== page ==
What's in a Name?

What's in a Name?

A while back, Pangaea General Partner Keith Gillard wrote a blog about our proactive approach to generating dealflow and evaluating potential solutions to identified market needs (found here). A consequence of this proactive strategy is that we interact with a whole lot of startup companies from around the world. While the majority of these companies are attempting to commercialize exciting materials technologies to solve some of the world’s bigger problems, we tend to be quite selective in where we place our money. For a typical VC, the percentage of companies invested in compared to companies evaluated is 1% or less. There are many reasons for this, ranging from a lack of confidence in the management team’s ability to execute to technology differentiation to IP concerns to expected long time horizons to revenue generation and possible exit.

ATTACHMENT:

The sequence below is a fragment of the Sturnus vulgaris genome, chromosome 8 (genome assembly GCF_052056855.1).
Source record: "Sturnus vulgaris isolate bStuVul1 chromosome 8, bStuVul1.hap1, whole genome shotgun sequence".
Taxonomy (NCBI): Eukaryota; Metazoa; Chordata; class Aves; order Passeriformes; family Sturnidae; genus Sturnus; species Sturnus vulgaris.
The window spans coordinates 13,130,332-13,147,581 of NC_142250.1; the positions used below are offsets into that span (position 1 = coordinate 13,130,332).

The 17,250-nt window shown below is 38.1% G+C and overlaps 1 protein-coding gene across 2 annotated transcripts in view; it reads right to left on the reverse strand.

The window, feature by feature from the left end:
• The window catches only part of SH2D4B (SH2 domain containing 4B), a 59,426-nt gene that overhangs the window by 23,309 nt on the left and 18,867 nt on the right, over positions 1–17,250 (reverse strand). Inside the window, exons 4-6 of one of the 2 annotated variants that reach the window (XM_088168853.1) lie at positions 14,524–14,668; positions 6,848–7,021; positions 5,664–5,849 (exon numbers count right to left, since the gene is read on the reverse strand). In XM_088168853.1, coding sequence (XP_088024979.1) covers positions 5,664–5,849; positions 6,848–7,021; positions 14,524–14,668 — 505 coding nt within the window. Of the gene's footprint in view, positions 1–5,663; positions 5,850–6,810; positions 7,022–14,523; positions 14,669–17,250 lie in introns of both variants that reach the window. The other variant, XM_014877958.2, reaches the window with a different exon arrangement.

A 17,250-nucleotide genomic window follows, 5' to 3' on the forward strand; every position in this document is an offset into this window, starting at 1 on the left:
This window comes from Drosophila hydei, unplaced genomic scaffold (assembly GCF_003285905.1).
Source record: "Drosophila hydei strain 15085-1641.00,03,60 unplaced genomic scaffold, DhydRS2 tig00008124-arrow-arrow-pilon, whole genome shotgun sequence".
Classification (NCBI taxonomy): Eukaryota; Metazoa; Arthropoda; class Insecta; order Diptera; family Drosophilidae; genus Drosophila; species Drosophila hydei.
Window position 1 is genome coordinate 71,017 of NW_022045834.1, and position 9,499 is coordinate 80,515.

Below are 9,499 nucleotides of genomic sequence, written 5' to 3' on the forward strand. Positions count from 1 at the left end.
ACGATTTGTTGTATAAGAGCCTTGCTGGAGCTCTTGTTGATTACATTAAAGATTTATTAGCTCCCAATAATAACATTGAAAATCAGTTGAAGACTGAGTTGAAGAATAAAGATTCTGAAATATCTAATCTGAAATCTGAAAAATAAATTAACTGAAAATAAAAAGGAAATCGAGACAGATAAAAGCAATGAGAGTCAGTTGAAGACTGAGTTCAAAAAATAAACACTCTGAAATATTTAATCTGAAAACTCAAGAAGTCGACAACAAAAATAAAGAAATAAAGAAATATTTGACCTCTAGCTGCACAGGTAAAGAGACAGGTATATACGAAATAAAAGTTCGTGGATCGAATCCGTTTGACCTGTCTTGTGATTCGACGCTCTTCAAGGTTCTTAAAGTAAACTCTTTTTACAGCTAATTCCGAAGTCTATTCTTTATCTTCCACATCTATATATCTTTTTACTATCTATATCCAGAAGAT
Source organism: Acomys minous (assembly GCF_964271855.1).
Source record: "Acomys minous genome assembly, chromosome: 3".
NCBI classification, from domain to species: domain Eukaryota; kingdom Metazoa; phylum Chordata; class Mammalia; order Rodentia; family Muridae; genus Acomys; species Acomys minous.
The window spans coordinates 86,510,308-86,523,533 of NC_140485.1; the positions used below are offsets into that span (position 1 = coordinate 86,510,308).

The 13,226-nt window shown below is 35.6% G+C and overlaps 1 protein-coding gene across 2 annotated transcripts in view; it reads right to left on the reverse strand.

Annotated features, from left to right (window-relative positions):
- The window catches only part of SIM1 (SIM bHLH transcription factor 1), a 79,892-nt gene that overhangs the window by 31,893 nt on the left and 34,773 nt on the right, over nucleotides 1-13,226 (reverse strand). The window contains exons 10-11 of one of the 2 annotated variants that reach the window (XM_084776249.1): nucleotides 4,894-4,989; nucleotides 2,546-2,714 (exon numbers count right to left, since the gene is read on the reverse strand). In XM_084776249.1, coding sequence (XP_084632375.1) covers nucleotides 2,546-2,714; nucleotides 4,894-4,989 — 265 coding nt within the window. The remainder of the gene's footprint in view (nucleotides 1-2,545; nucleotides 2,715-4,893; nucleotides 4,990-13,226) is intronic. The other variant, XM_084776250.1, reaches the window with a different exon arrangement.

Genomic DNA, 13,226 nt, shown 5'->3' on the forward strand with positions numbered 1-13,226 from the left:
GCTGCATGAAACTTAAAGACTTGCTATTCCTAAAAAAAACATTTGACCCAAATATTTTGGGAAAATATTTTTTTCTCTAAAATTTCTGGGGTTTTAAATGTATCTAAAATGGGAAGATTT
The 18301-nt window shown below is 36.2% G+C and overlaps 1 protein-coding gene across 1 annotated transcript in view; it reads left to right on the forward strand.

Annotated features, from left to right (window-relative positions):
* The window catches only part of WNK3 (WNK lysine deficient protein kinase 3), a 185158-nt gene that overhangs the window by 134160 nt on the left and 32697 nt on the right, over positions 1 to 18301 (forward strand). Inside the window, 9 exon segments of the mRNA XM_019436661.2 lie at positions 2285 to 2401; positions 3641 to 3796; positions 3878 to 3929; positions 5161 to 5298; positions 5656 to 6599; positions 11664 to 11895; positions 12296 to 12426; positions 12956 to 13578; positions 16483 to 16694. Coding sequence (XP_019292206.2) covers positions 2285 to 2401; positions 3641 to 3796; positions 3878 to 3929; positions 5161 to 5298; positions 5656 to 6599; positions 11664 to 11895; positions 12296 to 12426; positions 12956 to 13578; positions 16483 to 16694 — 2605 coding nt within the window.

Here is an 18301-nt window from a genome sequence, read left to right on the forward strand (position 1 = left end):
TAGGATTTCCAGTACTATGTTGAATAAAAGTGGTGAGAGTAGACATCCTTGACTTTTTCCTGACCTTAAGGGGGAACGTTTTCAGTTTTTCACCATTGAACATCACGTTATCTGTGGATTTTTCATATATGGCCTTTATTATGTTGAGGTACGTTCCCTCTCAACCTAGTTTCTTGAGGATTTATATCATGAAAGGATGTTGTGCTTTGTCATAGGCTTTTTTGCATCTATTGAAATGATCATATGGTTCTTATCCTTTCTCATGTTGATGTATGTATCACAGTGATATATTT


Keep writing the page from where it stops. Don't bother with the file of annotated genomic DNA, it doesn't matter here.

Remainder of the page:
I’d like to tell you that merit alone is the sole reason why we – and I suspect most other VCs – turn down the myriad opportunities we’re presented with everyday. But this simply isn’t always the case. In the end, we are a small team of people with a good deal of knowledge and experience in the advanced materials sector. We are human and fallible however, prone to faulty assumptions and reliant to some degree on heuristic decision-making. I consider our due diligence process to be rigorous and we are constantly thinking about ways to improve it but little things can add up to make a big difference in our evaluation procedures. One of those often-overlooked items is the first thing we see – the name of the company.

Don’t judge a book by it cover, right? Well, ideally (See: naively), yes. In practice though, it can be tough to disassociate first impressions even when we actively try to do just that. Branding counts, people! So, with that being said, I will provide some of my advice to perhaps consider when naming a startup that’s planning to raise venture capital money. Note that these are my opinions alone and shouldn’t be taken as hard and fast rules. As I’ve already mentioned, I’m human and I mean no offense.